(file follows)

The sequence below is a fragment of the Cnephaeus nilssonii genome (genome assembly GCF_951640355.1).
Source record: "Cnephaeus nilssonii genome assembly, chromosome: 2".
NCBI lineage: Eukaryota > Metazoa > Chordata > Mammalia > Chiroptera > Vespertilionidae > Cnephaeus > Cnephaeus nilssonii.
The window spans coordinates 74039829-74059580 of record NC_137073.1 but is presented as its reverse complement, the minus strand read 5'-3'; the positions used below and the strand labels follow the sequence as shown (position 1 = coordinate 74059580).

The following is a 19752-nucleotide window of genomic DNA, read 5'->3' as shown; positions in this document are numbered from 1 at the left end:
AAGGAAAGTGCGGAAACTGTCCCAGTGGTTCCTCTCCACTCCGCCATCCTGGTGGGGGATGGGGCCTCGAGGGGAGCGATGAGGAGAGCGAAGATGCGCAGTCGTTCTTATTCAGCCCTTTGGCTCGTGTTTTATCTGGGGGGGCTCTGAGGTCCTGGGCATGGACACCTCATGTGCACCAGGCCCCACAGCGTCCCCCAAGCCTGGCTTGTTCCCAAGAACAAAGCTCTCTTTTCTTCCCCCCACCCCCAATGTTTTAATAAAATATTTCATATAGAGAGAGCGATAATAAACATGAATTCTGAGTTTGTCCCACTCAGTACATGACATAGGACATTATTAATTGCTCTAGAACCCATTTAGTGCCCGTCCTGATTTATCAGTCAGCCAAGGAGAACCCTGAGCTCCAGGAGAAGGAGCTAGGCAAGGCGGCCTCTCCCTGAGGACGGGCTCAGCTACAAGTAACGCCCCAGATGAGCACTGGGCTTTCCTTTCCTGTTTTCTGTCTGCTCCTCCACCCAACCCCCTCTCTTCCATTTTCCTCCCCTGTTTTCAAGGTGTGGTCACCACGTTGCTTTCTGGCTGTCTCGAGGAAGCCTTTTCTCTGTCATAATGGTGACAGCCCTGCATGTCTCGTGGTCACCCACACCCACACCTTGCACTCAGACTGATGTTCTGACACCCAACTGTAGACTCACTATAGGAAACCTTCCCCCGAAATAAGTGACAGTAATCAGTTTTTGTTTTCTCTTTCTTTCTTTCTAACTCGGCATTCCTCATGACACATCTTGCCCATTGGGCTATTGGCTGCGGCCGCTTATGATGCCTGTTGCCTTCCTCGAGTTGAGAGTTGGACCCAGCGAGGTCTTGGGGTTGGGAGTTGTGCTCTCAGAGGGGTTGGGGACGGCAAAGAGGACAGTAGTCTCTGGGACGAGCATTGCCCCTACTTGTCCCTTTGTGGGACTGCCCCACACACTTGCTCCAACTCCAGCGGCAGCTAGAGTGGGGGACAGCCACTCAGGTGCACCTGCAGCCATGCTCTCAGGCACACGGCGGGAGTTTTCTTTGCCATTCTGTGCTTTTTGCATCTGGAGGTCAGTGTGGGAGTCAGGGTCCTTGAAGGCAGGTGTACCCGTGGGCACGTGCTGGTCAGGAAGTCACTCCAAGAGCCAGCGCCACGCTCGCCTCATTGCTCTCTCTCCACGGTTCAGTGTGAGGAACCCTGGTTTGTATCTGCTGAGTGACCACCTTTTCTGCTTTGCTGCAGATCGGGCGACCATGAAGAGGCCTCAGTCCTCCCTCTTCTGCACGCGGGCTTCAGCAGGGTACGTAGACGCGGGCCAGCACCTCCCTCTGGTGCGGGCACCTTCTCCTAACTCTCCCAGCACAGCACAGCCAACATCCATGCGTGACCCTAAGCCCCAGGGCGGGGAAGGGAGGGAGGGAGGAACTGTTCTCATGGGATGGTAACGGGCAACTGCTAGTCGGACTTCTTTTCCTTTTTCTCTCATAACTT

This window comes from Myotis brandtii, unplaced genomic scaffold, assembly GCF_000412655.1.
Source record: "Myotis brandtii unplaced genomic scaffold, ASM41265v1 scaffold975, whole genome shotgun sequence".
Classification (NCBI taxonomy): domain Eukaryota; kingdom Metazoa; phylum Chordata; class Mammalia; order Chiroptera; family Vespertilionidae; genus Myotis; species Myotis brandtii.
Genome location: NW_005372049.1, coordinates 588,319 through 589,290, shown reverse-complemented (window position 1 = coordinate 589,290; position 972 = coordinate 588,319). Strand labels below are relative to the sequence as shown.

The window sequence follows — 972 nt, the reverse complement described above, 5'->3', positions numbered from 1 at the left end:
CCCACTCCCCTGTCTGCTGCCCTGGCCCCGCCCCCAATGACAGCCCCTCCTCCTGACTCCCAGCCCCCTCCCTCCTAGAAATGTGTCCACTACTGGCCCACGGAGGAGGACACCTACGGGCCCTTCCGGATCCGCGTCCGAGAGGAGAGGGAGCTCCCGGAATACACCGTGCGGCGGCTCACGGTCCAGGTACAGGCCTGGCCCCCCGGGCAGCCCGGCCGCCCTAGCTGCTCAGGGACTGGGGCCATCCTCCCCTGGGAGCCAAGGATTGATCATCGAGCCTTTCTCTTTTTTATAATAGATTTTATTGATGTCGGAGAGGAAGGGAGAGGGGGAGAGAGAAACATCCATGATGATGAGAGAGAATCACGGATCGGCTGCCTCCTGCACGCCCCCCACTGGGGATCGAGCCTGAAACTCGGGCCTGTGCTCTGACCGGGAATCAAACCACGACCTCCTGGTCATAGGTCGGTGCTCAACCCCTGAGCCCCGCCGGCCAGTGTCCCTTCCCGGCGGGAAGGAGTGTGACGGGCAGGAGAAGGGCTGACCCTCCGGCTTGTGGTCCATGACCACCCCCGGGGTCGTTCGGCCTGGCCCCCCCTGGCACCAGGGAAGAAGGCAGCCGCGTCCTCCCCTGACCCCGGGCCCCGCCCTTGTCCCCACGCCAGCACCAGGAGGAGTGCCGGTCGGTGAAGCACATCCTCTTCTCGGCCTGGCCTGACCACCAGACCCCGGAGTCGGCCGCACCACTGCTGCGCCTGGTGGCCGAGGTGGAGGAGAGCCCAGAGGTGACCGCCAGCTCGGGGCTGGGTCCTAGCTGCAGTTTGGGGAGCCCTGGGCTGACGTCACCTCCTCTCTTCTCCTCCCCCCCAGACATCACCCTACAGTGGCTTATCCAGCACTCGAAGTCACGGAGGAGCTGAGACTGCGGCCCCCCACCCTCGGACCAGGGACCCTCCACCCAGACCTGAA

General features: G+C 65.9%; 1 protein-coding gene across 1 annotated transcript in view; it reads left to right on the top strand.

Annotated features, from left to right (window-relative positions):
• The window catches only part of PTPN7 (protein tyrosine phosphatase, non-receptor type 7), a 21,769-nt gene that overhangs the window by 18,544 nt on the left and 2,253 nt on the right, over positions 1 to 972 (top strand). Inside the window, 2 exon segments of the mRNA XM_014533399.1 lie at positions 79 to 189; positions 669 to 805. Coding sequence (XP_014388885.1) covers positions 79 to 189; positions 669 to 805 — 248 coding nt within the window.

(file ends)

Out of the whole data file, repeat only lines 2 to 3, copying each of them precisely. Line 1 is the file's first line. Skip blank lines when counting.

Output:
Source record: "Cnephaeus nilssonii genome assembly, chromosome: 2".
NCBI lineage: Eukaryota > Metazoa > Chordata > Mammalia > Chiroptera > Vespertilionidae > Cnephaeus > Cnephaeus nilssonii.